Best time to visit Alberta

The Great Divide Trail

This great corridor along the Canadian Rocky Mountains divides two of Canada's provinces

The Great Divide Trail in Alberta - Best Time
Photo by

Warren Long

Sometimes referred to as a wilderness route rather than a national trail, the Great Divide Trail runs across the wildest part of the Canadian Rockies. If you venture to hike this trail, you will be exposed to glacial streams, grizzly bears, summer snowstorms, mosquitoes, no cell phone reception, difficult mountain navigation, scarce campsites, and a very short hiking season that only begins in July and is over by mid-September. Although it sounds quite challenging and a bit daunting, the hike promises to be rather rewarding.

The starting point is located in Waterton Lakes National Park which is close to the Canada-US border and continue 1,125 kilometres to the north ending in Kakwa Provincial Park. The trail follows the continental border between two of Canada's provinces—Alberta and British Columbia. To be more precise, it crosses the division line at around 30 points which leads to 65% of the trail being found in Alberta, and the remaining 35% in B.C. Among the highlights of the Great Divide Trail are five national parks, including Waterton Lakes, Kootenay, Banff, Jasper, and Yoho. You will also cross eight provincial parks, three Wildland provincial parks, two wilderness areas, two special management areas, and five forest districts. The highest point of the route is 2,590 m near Michele Lakes, south of the White Goat Wilderness Area, and the lowest area lies at 1,055 m at Old Fort Point trailhead, which is near Jasper.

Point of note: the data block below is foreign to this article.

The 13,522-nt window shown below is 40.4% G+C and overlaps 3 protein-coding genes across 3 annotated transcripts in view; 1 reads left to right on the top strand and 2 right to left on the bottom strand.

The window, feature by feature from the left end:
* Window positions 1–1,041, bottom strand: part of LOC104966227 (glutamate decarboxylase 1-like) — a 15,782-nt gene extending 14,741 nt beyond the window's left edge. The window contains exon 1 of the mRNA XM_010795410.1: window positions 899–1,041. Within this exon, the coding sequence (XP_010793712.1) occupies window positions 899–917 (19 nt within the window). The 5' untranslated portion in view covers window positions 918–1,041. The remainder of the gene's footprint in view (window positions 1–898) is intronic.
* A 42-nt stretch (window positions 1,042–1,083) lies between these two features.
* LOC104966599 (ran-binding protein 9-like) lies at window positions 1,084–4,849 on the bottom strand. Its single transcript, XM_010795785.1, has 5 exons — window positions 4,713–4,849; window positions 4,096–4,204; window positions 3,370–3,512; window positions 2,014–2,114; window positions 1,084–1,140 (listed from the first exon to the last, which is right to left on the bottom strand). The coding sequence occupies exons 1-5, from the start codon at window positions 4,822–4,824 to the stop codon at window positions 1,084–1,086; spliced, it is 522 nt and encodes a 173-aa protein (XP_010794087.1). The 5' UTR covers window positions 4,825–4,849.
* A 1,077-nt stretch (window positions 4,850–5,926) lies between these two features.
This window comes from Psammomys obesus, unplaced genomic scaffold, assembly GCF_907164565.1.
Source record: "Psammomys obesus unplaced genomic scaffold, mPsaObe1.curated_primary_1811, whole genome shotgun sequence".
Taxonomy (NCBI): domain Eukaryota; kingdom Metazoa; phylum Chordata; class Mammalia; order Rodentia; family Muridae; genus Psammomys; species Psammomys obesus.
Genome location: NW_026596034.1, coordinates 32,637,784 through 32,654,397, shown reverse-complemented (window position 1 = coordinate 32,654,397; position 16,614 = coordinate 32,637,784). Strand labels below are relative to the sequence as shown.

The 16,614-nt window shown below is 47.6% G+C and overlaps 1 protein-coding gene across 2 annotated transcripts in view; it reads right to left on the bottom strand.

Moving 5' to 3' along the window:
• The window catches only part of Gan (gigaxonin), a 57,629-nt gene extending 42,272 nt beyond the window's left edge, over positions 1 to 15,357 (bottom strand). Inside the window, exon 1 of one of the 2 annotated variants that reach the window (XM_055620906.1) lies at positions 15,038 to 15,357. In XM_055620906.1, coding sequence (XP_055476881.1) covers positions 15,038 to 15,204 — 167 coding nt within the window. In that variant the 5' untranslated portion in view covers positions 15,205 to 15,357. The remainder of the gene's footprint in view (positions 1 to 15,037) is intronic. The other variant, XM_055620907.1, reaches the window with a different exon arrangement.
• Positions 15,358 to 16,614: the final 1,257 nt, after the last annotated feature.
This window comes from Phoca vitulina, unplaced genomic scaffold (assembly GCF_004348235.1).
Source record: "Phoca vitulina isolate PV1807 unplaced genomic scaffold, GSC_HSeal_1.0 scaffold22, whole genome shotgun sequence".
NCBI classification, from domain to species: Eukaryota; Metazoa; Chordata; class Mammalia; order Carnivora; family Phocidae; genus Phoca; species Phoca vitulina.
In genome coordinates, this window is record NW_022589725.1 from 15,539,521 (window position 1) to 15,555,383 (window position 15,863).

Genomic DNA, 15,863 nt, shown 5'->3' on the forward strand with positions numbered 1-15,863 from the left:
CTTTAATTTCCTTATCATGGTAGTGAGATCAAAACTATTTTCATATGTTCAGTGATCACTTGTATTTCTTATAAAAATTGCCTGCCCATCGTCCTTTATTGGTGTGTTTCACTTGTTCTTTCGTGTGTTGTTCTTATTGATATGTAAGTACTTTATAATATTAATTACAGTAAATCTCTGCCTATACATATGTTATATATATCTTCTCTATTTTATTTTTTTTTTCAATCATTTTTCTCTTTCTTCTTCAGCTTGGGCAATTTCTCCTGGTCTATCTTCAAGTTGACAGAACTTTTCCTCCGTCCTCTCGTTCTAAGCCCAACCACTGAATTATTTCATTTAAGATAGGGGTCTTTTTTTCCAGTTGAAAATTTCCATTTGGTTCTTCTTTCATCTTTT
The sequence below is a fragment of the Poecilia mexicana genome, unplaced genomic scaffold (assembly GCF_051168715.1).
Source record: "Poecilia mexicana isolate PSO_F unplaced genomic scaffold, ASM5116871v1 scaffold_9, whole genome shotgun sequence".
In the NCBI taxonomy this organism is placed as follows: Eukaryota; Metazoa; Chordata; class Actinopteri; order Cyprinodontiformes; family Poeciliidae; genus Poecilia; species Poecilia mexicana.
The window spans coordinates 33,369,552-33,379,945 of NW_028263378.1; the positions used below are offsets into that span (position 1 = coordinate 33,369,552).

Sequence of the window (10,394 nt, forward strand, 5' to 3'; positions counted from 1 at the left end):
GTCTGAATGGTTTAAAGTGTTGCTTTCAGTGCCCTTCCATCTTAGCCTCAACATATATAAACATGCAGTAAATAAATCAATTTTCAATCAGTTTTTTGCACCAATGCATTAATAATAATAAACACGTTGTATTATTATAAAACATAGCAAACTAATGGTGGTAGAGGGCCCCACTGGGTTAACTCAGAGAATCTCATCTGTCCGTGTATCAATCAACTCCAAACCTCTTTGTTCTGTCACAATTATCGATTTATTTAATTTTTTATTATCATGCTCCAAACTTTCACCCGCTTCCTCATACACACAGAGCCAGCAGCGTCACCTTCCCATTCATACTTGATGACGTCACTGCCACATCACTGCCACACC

One of the world's most challenging and yet most scenic trails is still not officially recognized, which is probably why it is neither properly marked nor equipped with campsites and the necessary staff. Today, the GDT is being promoted and protected by the Great Divide Trail Association which was founded in 1975. The first record of the trail itself dates back to 1966 when it was proposed by the Girl Guides of Canada. The first GDT guide appeared a few years later—in 1970, and the construction of the trail began only in 1976 led by six students with funds provided by the Opportunities for Youth program.

Thousands cross the Great Divide Trail partially, with much fewer managing to hike the entire route. One of the most common reasons is the short season—you could start the hike in late June at best and finish by mid-September. Two months and a half seems very short for 1,125 kilometres.

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